Legacy Data Loss Prevention (DLP) solutions work as one might expect from technology that is decades old. First, administrators classify data either manually or by regular expressions (text strings for social security numbers, credit cards, phone numbers, or fields in a database). Next, they group users by role. Finally, they create granular rules to dictate which users may access, copy, and move each class of data – and with whom they may share it.
The rules are often focused on data loss. For example, a rule may block a user in sales from downloading a file classified as containing Personally Identifiable Information while allowing that action for a user in human resources. Another rule may prohibit emailing a sensitive financial document to a user outside of finance. A third rule may prohibit moving sensitive information of any kind to a removeable storage device.
Legacy DLP’s Dirty Secret
While granular rules can work with a small set of data and users, as both grow it becomes unwieldy. Administrators must constantly modify existing rules and create new ones to accommodate new data types, new roles and users, and unanticipated use cases. The inevitable false positives result in alert fatigue in the SOC and impede legitimate workflow.
Pushback from security analysts and users leads many organizations to use legacy DLP solutions in “monitor mode.” This turns off blocking of actions and allows users – including malicious users – to use data as they wish while logging all activity. Administrators continue to receive alerts for unauthorized activity for analysis and response. Without blocking capabilities, legacy DLP’s primary value is post-breach forensics.
How to Account for the Human Factor in DLP
Legacy DLP rules are data centric, concentrating on points of data egress and attempting to identify and block attacks as the user exfiltrates data. Careless insiders and malicious attackers are humans. While rules are an important part of DLP, they are poorly suited – by themselves – to understand how a sophisticated threat actor behaves. A better approach is to understand actions that could anticipate a threat. What are the steps an attacker or malicious insider takes as they conduct their attack?
Legacy DLP vendors designed their rules to detect and prevent data exfiltration. However, there are many actions an attacker will take before exfiltration. They must find the data they want and gather it together, or aggregate it, of course. A desire to escape detection will lead to activities designed to hide their activity. A malicious insider with knowledge of an organization’s defenses may “test” defenses with small, seemingly innocent violations. Stopping an adversary at any of these steps blocks a data breach.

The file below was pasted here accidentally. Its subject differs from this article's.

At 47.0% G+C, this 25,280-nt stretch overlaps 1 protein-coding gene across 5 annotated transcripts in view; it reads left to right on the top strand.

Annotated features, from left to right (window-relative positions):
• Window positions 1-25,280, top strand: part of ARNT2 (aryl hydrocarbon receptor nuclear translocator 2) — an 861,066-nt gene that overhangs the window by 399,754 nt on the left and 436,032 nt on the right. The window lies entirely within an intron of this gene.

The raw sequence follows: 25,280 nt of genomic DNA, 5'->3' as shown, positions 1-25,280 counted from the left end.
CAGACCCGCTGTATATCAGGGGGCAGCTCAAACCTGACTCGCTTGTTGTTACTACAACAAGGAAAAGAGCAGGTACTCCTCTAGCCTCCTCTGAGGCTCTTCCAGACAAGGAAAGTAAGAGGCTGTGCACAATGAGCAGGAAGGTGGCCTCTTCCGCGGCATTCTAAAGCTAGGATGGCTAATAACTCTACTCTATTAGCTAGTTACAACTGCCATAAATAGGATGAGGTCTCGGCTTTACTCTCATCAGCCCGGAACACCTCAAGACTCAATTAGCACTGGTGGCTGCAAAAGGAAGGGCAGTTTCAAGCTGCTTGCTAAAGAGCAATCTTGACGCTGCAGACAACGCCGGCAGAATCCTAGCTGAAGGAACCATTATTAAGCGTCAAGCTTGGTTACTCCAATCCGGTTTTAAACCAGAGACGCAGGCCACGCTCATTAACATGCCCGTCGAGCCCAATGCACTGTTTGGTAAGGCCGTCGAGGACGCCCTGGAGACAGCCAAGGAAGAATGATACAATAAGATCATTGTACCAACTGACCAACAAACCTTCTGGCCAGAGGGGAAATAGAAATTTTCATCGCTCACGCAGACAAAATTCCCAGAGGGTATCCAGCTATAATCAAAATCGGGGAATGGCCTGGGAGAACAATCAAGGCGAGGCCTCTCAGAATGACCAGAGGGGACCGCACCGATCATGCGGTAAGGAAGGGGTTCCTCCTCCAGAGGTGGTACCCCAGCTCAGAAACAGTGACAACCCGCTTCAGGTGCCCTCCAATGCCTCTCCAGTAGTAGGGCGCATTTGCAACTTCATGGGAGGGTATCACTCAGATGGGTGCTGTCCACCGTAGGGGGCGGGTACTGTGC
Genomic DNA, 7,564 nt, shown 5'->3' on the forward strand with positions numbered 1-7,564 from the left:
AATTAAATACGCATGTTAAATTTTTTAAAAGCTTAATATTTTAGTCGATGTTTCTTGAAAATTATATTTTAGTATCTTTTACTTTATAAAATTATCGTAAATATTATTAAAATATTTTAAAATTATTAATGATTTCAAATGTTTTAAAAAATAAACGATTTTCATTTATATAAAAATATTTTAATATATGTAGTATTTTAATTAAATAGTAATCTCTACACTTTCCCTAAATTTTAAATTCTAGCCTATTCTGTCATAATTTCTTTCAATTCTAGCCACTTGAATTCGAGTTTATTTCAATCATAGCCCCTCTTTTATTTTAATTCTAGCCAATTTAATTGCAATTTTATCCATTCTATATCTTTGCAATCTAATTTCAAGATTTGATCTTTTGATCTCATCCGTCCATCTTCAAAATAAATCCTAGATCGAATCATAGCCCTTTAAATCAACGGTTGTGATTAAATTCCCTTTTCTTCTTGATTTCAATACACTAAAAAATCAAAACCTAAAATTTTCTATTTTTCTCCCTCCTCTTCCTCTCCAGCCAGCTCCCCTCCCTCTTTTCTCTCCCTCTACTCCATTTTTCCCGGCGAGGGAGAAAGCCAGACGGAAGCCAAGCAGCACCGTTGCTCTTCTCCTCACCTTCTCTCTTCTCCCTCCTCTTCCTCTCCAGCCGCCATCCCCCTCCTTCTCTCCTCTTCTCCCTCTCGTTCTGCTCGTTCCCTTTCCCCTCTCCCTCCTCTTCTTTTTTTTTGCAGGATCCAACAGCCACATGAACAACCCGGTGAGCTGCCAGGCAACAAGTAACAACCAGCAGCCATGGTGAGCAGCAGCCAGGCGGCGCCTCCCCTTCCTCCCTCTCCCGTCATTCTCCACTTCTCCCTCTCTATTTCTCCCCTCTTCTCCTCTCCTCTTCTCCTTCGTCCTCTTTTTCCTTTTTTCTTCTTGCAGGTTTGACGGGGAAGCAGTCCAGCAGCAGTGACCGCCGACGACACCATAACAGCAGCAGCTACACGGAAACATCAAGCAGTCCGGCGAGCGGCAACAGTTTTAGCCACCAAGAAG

Building a Security-positive Culture
Humans are the first line of defense in data loss protection. This starts with teaching and promoting good cyber hygiene and building a security-positive culture. An organization’s information security policy is a critical cornerstone in guiding employee behavior. However, annual training exercises are quickly forgotten.
Learning is a process. Consistent information security training - as employees work with data - helps employees maintain awareness and understanding of actions that can put data at risk and:
Reduce the number of security incidents.
Comply with regulatory requirements, international standards, and best practices in information security.
Address management concerns over the security of its information and systems.
Reveal enables organizations to understand employee behaviors that present risk to sensitive data, on and off the corporate network. When actions violate IT policy, it presents the end-user with pop-up messages and adaptive training in real time. To protect the user privacy and eliminate bias, all metadata is pseudonymized so administrators will never know a user’s identity until circumstances warrant a deeper investigation.
Next DLP’s Reveal allows organizations to predict and enforce data protection without hampering legitimate business activity. It promotes a security-positive culture through consistent training and corrections. Our behavioral analytics understand the human factor in data loss prevention and provide context to actions users take with sensitive data. Alerting on Indicators of Data Compromise allows teams to prioritize investigations and stop attacks earlier, limiting or eliminating damages.